|US4247894 *||Nov 20, 1978||Jan 27, 1981||International Business Machines Corporation||Arrangement for program interruption|
|US4257096 *||Oct 23, 1978||Mar 17, 1981||International Business Machines Corporation||Synchronous and conditional inter-program control apparatus for a computer system|
|US4286322 *||Jul 3, 1979||Aug 25, 1981||International Business Machines Corporation||Task handling apparatus|
|US4338662 *||Aug 22, 1979||Jul 6, 1982||Nippon Electric Co., Ltd.||Microinstruction processing unit responsive to interruption priority order|
|US4384324 *||May 6, 1980||May 17, 1983||Burroughs Corporation||Microprogrammed digital data processing system employing tasking at a microinstruction level|
|US4438489 *||Jun 11, 1981||Mar 20, 1984||International Business Machines Corporation||Interrupt pre-processor with dynamic allocation of priority levels to requests queued in an associative CAM|
|US4447874 *||Apr 14, 1981||May 8, 1984||Compagnie Honeywell Bull||Apparatus and method for communication of information between processes in an information system|
|US4636944 *||Jan 17, 1984||Jan 13, 1987||Concurrent Computer Corporation||Multi-level priority micro-interrupt controller|
|US4658351 *||Oct 9, 1984||Apr 14, 1987||Wang Laboratories, Inc.||Task control means for a multi-tasking data processing system|
|US4736318 *||Mar 1, 1985||Apr 5, 1988||Wang Laboratories, Inc.||Data processing system having tunable operating system means|
|US4805107 *||Apr 15, 1987||Feb 14, 1989||Allied-Signal Inc.||Task scheduler for a fault tolerant multiple node processing system|
|US4914657 *||Apr 15, 1987||Apr 3, 1990||Allied-Signal Inc.||Operations controller for a fault tolerant multiple node processing system|
|Citing Patent||Filing date||Publication date||Applicant||Title|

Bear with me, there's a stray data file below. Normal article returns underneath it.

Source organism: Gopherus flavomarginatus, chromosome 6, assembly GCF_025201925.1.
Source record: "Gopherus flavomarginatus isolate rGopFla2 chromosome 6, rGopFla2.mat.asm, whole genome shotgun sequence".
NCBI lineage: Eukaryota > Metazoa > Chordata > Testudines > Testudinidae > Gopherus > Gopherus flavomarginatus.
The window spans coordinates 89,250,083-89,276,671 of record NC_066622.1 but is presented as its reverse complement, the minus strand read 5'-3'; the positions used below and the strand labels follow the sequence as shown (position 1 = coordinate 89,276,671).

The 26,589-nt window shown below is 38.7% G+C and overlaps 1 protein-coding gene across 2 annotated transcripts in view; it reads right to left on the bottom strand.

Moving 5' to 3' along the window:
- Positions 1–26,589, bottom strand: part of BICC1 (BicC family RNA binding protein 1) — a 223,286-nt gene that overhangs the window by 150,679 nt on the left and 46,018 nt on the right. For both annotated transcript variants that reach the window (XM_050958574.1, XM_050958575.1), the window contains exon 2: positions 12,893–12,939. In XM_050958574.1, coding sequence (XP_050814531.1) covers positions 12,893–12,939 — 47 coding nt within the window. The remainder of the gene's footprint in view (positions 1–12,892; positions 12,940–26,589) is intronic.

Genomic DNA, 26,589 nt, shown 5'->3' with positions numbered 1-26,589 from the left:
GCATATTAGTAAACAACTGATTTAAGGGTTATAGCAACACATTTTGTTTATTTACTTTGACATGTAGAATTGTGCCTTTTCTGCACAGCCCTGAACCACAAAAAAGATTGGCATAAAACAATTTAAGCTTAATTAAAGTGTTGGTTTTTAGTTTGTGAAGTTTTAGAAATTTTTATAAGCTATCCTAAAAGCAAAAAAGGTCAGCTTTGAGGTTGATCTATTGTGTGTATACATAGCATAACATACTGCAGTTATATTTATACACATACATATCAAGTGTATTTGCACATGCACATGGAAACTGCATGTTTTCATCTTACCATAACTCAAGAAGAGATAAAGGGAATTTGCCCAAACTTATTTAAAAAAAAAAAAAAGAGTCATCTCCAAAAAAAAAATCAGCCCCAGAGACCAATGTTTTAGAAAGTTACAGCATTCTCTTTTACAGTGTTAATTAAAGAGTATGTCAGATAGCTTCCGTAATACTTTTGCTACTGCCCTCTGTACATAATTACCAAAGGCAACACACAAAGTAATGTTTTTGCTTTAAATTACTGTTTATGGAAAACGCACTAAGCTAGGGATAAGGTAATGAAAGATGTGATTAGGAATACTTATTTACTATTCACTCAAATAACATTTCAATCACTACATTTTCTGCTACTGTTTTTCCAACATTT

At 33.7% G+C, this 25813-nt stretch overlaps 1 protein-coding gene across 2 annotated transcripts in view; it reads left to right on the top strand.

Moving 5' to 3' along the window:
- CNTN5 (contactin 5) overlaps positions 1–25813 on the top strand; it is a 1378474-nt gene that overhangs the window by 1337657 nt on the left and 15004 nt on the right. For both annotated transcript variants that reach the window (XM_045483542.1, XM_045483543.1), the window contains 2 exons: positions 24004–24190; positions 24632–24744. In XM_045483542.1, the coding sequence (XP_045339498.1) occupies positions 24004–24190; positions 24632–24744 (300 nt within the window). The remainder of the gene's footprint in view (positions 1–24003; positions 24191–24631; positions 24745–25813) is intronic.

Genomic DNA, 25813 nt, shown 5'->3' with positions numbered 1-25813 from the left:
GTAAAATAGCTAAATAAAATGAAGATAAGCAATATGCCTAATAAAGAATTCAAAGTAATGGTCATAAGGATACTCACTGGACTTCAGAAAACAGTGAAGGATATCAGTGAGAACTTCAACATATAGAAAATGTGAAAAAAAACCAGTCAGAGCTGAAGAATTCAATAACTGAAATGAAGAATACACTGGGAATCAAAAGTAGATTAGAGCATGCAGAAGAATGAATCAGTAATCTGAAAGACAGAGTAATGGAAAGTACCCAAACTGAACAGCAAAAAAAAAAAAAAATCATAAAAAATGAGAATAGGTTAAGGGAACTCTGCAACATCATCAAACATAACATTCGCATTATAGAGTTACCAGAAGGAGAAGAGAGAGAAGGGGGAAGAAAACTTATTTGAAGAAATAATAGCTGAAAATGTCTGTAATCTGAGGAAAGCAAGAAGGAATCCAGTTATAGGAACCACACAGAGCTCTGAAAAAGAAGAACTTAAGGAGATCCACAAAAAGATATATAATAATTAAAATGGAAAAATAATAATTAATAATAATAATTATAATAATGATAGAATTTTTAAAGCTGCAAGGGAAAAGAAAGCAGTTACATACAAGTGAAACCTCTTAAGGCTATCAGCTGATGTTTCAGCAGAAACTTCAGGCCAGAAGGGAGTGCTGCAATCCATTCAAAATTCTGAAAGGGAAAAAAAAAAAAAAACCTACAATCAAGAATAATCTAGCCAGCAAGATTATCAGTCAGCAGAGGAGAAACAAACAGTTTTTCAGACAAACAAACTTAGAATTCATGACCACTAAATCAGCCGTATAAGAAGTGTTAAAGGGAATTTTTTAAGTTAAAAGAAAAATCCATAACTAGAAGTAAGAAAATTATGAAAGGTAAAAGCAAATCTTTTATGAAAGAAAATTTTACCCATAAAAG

|US5504904 *||Feb 23, 1994||Apr 2, 1996||International Business Machines Corporation||Personal computer having operating system definition file for configuring computer system|
|US5708808 *||Feb 27, 1996||Jan 13, 1998||Shoichi; Horio||Method and apparatus for concurrency with critical regions|
|US5805849 *||Mar 31, 1997||Sep 8, 1998||International Business Machines Corporation||Data processing system and method for using an unique identifier to maintain an age relationship between executing instructions|
|US5835788 *||Sep 18, 1996||Nov 10, 1998||Electronics For Imaging||System for transferring input/output data independently through an input/output bus interface in response to programmable instructions stored in a program memory|
|US5870582 *||Mar 31, 1997||Feb 9, 1999||International Business Machines Corporation||Method and apparatus for completion of non-interruptible instructions before the instruction is dispatched|
|US5887161 *||Mar 31, 1997||Mar 23, 1999||International Business Machines Corporation||Issuing instructions in a processor supporting out-of-order execution|
|US5898864 *||Aug 25, 1997||Apr 27, 1999||International Business Machines Corporation||Method and system for executing a context-altering instruction without performing a context-synchronization operation within high-performance processors|
|US5913048 *||Mar 31, 1997||Jun 15, 1999||International Business Machines Corporation||Dispatching instructions in a processor supporting out-of-order execution|
|US6081849 *||Oct 1, 1996||Jun 27, 2000||Lsi Logic Corporation||Method and structure for switching multiple contexts in storage subsystem target device|
|US6098167 *||Mar 31, 1997||Aug 1, 2000||International Business Machines Corporation||Apparatus and method for fast unified interrupt recovery and branch recovery in processors supporting out-of-order execution|